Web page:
The National Debt as a strategic game fascinates me in a way that only the best strategy games, such as Sid Meyer's Civilization series do. While sitting alone all night, I have been in the habit of playing Free Cell. I am not the world's best Free Cell player, but I am good enough not to back myself into an obvious dead end. So often I back myself into non-obvious dead ends, where I can shift cards around indefinetly, but can not clear the board.
When I study the current state of the United States National Debt, I get the feeling that it has reached about that point. At 7.1 trillion dollars as of this writing, with an annual interest rate of 150 billion and an annual deficit of 500 billion dollars, the budget soon runs the risk of collapsing under its own weight. According to the administration's estimates (which are probably biased), the debt will total 10 trillion by the end of a second Bush administration.
The United States has a 225 year history of financial solvency. That is why people are willing to continue to buy the Federal Government's debt, because they can be reasonably assured that their investments will be returned. However, if the government continues to keep on borrowing money to pay back the money it borrowed, along with interest, it will do two things: first, it will drain too much money out of the economy, cutting down the money supply, and driving up interest rates; and second, it will eventually ruin people's trust. Although it is hard to compare microeconomic to macroeconomic states, I personally wouldn't loan money to someone so they could pay off the money they owed me.
So, what can the government do? There are about three or four basic salutions, of both dubious effectiveness and high political and economic cost.
- Raise taxes and cut spending: The current administration will not do either one of these things, mostly because of the fact that there is no way to cut out from the ongoing state of war that requires so much money, and the ideological and political costs of raising taxes. An alternative administration would also have a hard time doing the second, although they will almost certainly raise taxes.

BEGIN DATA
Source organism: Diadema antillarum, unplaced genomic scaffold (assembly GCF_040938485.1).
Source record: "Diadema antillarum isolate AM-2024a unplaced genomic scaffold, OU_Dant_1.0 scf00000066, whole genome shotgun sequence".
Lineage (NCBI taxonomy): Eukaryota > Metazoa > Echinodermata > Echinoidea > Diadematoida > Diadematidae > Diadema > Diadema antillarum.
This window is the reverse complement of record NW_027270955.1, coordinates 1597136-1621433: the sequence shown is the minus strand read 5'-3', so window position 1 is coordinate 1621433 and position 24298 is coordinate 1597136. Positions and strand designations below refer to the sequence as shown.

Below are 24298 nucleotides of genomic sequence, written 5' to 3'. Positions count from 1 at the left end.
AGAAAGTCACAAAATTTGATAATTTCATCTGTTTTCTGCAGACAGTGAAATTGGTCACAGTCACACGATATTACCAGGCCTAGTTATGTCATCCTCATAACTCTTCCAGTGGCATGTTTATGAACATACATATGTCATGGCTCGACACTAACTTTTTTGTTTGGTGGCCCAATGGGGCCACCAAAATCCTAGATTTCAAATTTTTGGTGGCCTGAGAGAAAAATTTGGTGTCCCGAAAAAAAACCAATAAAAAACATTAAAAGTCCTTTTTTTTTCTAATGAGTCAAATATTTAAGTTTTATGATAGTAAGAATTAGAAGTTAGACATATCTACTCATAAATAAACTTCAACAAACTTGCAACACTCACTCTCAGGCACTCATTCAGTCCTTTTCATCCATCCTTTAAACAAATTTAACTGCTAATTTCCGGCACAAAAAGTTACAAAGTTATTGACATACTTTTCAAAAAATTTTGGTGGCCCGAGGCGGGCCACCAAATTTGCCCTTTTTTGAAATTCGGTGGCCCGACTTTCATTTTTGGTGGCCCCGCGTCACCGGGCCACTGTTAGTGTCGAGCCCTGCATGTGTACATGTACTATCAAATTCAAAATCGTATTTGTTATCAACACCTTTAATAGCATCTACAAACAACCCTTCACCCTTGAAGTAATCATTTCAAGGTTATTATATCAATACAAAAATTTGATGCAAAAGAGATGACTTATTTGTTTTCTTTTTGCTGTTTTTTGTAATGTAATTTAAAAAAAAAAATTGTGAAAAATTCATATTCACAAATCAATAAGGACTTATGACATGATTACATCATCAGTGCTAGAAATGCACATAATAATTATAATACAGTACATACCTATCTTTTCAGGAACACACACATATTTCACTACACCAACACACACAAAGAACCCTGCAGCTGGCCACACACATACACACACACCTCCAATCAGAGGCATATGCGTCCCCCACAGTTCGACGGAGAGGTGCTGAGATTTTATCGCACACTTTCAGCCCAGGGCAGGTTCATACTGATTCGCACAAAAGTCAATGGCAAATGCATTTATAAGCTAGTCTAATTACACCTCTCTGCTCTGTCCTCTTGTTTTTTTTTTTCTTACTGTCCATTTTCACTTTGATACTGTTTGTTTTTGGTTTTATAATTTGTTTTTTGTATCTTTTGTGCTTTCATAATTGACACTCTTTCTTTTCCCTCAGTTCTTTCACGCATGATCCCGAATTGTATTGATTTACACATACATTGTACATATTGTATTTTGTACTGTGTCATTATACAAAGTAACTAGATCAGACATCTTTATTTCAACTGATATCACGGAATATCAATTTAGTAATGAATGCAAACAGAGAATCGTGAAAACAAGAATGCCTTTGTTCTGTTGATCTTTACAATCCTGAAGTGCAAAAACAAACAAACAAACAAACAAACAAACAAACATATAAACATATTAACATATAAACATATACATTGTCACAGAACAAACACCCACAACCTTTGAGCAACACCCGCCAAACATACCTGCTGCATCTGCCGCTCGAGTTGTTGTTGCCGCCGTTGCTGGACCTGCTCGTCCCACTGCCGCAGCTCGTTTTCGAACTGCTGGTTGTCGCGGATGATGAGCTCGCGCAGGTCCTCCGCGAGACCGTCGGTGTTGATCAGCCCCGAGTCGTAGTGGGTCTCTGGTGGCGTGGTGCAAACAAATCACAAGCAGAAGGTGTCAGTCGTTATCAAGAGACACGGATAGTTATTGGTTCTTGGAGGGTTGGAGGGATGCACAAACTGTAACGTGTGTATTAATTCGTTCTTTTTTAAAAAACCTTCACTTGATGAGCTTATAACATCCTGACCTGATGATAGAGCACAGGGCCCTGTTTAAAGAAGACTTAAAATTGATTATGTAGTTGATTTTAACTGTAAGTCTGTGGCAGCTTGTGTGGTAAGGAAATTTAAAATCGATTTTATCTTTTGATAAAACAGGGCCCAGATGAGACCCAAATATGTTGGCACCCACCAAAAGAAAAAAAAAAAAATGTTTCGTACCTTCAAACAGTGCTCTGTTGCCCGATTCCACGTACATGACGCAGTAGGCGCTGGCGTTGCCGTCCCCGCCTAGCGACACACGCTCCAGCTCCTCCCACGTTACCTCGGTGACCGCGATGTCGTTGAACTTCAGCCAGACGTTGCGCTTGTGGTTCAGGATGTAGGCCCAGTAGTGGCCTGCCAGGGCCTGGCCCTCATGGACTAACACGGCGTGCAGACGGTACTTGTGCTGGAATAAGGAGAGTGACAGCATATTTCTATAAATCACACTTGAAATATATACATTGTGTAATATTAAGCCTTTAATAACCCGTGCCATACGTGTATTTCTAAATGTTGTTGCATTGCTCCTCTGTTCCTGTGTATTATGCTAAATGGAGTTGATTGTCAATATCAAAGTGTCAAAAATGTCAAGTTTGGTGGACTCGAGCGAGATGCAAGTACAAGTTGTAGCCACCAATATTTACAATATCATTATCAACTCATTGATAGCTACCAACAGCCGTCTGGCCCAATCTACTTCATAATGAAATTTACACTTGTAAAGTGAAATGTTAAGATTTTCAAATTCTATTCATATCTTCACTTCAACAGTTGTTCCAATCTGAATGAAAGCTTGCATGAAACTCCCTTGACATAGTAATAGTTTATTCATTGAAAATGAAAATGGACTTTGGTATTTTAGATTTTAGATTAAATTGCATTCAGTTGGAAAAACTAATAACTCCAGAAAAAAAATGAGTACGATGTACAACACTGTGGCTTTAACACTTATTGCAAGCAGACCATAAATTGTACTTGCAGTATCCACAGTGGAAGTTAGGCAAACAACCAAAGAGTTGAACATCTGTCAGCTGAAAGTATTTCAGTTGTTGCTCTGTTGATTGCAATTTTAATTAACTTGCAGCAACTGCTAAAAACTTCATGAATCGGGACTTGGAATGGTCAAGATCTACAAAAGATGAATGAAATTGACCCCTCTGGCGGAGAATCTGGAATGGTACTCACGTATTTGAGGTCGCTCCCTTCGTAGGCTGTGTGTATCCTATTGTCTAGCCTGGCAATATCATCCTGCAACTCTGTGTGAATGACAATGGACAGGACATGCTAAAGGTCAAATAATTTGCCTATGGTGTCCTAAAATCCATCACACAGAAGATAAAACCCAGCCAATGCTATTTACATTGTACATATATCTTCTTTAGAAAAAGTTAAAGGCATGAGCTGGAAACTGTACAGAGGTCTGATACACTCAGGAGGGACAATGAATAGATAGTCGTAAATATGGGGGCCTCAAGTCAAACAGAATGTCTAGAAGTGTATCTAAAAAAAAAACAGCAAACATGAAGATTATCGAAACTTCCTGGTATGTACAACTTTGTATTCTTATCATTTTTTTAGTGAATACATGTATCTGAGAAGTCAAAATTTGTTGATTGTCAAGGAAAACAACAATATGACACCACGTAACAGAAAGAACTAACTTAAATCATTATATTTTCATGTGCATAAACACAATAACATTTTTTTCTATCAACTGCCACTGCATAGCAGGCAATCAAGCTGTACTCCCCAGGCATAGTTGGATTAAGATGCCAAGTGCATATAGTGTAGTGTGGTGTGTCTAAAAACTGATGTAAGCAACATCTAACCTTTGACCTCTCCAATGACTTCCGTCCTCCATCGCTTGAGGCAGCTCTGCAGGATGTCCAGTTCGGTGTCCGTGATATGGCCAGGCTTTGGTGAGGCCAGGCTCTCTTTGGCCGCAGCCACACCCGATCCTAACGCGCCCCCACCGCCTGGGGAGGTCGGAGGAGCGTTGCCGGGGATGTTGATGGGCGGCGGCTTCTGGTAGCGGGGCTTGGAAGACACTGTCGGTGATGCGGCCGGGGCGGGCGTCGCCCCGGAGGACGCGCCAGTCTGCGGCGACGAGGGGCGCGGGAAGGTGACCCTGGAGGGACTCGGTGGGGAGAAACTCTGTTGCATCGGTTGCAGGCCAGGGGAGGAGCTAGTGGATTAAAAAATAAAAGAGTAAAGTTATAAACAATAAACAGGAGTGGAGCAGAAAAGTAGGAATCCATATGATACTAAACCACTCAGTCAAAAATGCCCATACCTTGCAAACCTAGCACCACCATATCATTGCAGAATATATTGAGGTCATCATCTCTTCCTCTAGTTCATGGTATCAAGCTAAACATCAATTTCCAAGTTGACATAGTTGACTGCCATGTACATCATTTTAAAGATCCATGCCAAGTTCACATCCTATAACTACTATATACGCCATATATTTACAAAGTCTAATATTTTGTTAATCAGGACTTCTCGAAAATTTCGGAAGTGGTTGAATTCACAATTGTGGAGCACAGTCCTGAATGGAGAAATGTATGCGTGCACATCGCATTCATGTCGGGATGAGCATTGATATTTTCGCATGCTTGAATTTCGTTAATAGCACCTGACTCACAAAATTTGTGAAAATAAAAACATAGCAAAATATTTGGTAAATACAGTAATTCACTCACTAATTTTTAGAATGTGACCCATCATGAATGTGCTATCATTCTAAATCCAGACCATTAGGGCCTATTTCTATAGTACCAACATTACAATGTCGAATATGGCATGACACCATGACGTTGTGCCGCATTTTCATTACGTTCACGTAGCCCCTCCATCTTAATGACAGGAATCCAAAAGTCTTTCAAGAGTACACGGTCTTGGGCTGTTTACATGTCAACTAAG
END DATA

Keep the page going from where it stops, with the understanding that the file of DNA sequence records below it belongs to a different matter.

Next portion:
Economic and political costs: With the economy already in a fragile state, raising taxes too high will probably force the economy back into a recession at least temporarily. Cutting the budget will cause people to further doubt the political strength of the United States.
Chances of success: Although it will take a long time to actually bring the deficit, let alone the debt, under control with any realistic tax increase\budget cutting, it would be fairly easy to stop the budget from going into a tailspin with this plan.
- Just don't pay: The United States hasn't defaulted on a debt in its history. But there is a first time for everything. When it comes time to pay a debt, the administration can just have a friend answer the phone and say that the Secretary of the Treasury had to go out of town to visit his sick grandma and will be back after the weekend to mail you your check. The government can write checks, but tear off the little coded part in the lower right corner so that it can't be cleared mechanically.
Political and economic costs: This would ruin people's faith in the United States Government, and they couldn't easily borrow money for at least a decade. It would cause the US and world economy to panic. When the US defaults on a debt, it would probably cause a domino effect of defaults. National pride would be crushed.
Chances of success: None. But then, there isn't that much of a chance of this happening, either.
- Print more dough!: The United States can always follow the path of Weimar Germany, the KMT and many Latin American states, and just pay our debts by printing more money. We are a sovereign nation, we can do this. However, this is really no different from Option #2. People want their money to actually mean anything, and if we pay them back with dollars that aren't worth as much as they are supposed to, it isn't that much difference from not paying them at all. Inflation also generally causes economic insecurity and confusion.
Political and Economic Costs: Depending on just about how much money the government wishes to print, this could be barely noticable or it could cause economic chaos.
Chances of success: If the situation ever became too dire, this may be a short term way of avoiding the truly disastrous Option #2, however, it is not exactly a long term stable policy.
Don't do anything and hope for a recovery that stabilizes the economy and increases revenue: Well, we can always hope. There is a good chance that if the geopolitical and economic situation stabilize, the economy can pull into a strong enough recovery that the National Debt will go back to being a nuisance from a threat. This certainly isn't unheard of, this happened in the Clinton years, although he did also have higher taxes than we currently have.
Political and economic costs: None! Everyone is happy!
Chances of success:Actually, not terribly low, but not at all something I would depend on.
That concludes our list of short ways to deal with the debt. My personal advice is to store up on non-perishable foods and gold coins.
White House Budget Figures: